Sigma AF 12-24mm f/4.5-5.6 EX DG HSM - Review / Lab Test Report - Analysis
Lens Reviews - Nikon / Nikkor (APS-C)
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The Sigma shows a quite unique distortion characteristic for an ultra-wide angle lens - it is extremely well corrected here with only minimal distortion even at 12mm. The lens is basically free of distortion at 24mm. The remaining distortion is slightly wavy in style though.

Move the mouse cursor over the focal length text marks below to observe the respective distortion
12mm 17mm 24mm

The chart above has a real-world size of about 120x80cm.


The Sigma is a full format lens thus enjoying a sweet spot advantage on APS-C DSLRs. At 12mm vignetting is still quite pronounced although not excessive at f/4.5. At all other settings the problem is very well controlled for such a lens.

MTF (resolution)

The Sigma AF 12-24mm EX produced very good resolution figures throughout the tested aperture and focal length range. There're competing lenses with a better center performance out there but the resolution characteristic is unusually even across the APS-C image frame - even at the extreme borders at 12mm. A nice side effect of the full format nature of the lens.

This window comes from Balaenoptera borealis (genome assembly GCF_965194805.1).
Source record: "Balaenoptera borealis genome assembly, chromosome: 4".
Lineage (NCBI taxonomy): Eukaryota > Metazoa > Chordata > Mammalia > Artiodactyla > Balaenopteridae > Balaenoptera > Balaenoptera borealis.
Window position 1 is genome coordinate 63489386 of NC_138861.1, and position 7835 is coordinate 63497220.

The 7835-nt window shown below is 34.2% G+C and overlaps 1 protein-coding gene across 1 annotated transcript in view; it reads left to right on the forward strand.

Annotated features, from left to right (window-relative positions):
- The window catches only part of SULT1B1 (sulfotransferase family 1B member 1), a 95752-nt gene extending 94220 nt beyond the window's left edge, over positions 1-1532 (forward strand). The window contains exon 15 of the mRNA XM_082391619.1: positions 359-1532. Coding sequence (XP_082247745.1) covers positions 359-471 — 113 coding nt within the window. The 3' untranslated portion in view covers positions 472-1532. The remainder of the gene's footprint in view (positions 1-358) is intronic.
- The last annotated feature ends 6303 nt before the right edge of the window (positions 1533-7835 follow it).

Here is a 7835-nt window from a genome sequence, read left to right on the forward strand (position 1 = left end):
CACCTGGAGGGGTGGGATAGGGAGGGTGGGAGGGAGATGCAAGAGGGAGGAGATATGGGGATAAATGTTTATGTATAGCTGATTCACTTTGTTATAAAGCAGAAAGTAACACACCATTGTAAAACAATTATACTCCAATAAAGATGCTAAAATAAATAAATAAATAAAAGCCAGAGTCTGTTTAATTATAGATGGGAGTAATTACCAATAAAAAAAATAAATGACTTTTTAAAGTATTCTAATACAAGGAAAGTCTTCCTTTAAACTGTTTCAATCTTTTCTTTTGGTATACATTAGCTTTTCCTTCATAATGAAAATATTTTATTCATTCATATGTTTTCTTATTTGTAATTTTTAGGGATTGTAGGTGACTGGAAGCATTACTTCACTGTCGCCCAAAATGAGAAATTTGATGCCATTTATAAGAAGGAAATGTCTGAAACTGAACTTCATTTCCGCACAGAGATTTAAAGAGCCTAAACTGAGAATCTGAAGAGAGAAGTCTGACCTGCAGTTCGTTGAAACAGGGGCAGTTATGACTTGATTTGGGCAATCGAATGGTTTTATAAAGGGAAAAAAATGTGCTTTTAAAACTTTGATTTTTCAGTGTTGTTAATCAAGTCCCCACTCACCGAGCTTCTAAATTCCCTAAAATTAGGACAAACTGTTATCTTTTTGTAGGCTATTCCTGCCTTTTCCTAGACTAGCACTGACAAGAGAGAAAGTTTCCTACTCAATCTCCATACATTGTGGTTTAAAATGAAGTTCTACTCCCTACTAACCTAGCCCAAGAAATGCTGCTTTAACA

Below is a simplified summary of the formal findings. The chart shows line widths per picture height (LW/PH) which can be taken as a measure for sharpness. If you want to know more about the MTF50 figures you may check out the corresponding Imatest Explanations

Chromatic Aberrations (CAs)

The Sigma has not many weaknesses but it has definitely one - lateral CAs (color shadows at harsh contrast transitions). At 12mm and 17mm CAs are quite extreme and not really acceptable unless corrected via imaging tools (like most RAW converters). The CA situation is quite good at the long end of the zoom range.


The Sigma AF 12-24mm f/4.5-5.6 EX DG HSM is the most extreme full format ultra-wide zoom lens around and it is still a "mainstream" ultra-wide lens when used on APS-C DSLRs. If you're looking for a future-proof "duo-format" lens in this class - well, here it is. However, there're a couple of further good arguments in favor of the lens. In the APS-C scope the resolution is very high and even throughout the tested aperture and focal length range and as such more harmonious compared to dedicated APS-C zooms which tend to suffer from edge problems. Distortions are extremely well controlled for a lens in this class and vignetting is generally not a problem except maybe at 12mm @ f/4.5. The only significant issue are lateral CAs at and below 17mm - you better shoot RAW files and correct the issue in your RAW converter, otherwise CAs are too extreme. The build quality of the Sigma is excellent and the fast and near-silent HSM (ultrasonic) AF drive is a welcome feature. The price tag of the lens is fairly moderate in relation to what you get for your bucks. Highly recommended ... if you can get a good sample (the tested sample in Canon mount wasn't quite as good).

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